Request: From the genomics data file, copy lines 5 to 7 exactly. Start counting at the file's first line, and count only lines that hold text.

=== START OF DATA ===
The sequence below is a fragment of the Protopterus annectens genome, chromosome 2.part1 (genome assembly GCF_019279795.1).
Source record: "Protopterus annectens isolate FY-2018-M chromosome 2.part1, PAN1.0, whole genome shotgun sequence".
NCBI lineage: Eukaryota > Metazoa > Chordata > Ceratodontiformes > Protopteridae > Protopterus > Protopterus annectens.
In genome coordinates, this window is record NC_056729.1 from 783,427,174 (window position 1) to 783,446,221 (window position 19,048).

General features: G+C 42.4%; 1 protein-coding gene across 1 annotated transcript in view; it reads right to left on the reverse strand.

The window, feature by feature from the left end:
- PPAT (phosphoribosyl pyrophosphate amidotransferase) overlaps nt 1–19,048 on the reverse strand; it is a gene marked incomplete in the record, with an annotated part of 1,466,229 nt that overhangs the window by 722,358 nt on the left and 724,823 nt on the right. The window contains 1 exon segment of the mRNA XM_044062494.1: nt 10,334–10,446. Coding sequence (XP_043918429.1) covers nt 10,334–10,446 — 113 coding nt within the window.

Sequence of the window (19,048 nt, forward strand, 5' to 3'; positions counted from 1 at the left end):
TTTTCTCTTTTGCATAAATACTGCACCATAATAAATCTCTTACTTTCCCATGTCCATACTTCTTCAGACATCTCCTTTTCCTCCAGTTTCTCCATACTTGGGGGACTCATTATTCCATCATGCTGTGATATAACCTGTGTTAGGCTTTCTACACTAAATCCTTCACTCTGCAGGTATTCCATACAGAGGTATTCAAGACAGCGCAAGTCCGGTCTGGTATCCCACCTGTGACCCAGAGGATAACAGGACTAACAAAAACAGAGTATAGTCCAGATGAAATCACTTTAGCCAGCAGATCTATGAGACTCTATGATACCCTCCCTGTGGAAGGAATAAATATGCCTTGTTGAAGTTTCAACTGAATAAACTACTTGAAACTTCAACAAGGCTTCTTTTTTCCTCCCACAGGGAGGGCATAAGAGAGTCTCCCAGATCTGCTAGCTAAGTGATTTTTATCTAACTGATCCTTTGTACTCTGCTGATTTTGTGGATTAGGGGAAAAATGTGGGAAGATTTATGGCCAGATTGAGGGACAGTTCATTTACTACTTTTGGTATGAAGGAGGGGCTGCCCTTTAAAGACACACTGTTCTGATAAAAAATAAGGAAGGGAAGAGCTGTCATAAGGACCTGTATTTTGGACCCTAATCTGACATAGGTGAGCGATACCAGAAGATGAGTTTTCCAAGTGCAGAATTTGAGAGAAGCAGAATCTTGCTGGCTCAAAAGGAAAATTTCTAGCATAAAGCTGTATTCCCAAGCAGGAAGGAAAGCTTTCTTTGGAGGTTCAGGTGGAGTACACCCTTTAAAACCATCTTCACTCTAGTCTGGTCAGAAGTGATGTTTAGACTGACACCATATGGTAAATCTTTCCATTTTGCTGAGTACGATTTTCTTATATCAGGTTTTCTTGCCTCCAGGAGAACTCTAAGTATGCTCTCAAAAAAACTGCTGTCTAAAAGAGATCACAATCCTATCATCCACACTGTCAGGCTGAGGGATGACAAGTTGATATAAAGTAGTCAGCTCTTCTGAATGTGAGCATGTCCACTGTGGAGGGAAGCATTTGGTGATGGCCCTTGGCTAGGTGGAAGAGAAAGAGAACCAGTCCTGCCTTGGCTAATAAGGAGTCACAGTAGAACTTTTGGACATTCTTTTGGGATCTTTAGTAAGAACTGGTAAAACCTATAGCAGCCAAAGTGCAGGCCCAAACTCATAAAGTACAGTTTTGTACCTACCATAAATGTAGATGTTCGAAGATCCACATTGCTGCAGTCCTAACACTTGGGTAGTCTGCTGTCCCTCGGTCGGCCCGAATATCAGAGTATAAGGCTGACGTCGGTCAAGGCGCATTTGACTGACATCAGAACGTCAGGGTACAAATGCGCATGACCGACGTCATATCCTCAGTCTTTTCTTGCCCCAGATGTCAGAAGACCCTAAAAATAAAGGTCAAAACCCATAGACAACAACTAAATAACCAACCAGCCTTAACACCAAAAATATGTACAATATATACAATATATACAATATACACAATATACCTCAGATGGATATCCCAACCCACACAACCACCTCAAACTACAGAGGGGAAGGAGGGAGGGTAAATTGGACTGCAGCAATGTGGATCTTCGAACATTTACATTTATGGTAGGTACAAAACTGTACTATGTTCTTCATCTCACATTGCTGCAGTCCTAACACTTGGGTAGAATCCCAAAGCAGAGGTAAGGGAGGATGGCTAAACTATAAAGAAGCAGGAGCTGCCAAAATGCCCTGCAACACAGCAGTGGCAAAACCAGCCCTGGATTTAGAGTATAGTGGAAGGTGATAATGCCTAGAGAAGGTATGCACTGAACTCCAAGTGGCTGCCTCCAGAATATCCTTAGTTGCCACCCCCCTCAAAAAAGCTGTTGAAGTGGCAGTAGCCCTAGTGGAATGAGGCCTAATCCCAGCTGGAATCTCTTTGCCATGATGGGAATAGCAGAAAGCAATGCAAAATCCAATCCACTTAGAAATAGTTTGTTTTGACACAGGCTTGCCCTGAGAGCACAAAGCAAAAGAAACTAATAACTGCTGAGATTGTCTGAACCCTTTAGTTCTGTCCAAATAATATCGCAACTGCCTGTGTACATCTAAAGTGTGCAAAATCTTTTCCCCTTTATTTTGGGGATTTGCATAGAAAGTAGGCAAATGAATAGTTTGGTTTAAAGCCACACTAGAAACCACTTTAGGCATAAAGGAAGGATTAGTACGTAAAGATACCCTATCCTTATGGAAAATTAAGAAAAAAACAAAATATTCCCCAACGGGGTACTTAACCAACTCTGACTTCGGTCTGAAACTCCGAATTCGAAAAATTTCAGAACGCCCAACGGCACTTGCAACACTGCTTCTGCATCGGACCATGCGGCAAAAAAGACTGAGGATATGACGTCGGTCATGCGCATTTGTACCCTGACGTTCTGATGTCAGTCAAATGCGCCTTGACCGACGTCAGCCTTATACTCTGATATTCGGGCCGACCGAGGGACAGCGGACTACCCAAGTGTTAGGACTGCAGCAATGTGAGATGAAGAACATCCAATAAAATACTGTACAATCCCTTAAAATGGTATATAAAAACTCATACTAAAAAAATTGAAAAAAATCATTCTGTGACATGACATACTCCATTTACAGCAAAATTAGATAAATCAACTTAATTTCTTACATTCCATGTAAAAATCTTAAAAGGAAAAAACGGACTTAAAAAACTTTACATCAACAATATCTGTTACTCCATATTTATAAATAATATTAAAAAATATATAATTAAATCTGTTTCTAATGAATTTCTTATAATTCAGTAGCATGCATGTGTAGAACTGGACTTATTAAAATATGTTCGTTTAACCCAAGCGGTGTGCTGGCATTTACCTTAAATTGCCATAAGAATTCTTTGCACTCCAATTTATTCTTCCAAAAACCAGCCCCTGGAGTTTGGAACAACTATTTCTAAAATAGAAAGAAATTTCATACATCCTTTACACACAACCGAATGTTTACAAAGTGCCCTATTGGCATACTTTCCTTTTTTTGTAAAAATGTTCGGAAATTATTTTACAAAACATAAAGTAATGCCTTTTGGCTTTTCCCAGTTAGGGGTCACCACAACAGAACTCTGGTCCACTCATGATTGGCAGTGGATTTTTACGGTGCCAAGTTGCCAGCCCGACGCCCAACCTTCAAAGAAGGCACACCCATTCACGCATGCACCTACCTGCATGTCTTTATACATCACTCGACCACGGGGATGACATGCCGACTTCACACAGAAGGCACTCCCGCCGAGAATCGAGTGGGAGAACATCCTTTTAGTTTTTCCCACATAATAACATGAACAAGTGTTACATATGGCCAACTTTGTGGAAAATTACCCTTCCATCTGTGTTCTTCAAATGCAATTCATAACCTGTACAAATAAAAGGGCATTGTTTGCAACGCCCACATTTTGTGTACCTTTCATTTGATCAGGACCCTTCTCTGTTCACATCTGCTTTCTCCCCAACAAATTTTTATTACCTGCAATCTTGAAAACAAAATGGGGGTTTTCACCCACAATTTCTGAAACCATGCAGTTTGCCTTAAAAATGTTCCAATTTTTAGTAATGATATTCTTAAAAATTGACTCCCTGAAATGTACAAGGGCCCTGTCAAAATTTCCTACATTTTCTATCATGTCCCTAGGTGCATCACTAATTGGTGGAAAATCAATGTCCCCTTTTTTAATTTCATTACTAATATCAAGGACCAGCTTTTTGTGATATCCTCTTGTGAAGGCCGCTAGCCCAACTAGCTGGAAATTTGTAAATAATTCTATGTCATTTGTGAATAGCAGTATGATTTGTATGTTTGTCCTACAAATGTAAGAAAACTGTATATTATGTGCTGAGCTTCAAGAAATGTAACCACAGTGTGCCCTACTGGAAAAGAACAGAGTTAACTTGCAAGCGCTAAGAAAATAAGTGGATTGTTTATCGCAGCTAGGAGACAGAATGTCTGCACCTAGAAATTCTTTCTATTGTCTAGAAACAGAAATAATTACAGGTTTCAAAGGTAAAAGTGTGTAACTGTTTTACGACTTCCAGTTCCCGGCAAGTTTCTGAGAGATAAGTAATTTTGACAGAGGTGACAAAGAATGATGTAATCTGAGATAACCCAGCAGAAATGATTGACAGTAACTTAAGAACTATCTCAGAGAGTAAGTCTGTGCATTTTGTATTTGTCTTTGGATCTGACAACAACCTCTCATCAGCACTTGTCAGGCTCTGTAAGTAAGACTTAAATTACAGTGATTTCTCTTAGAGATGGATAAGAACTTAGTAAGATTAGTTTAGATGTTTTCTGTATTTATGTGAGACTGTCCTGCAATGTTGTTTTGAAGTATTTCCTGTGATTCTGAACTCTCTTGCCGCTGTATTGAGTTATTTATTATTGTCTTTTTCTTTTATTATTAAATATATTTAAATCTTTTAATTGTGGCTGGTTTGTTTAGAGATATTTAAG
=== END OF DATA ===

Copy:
General features: G+C 42.4%; 1 protein-coding gene across 1 annotated transcript in view; it reads right to left on the reverse strand.

The window, feature by feature from the left end:
- PPAT (phosphoribosyl pyrophosphate amidotransferase) overlaps nt 1–19,048 on the reverse strand; it is a gene marked incomplete in the record, with an annotated part of 1,466,229 nt that overhangs the window by 722,358 nt on the left and 724,823 nt on the right. The window contains 1 exon segment of the mRNA XM_044062494.1: nt 10,334–10,446. Coding sequence (XP_043918429.1) covers nt 10,334–10,446 — 113 coding nt within the window.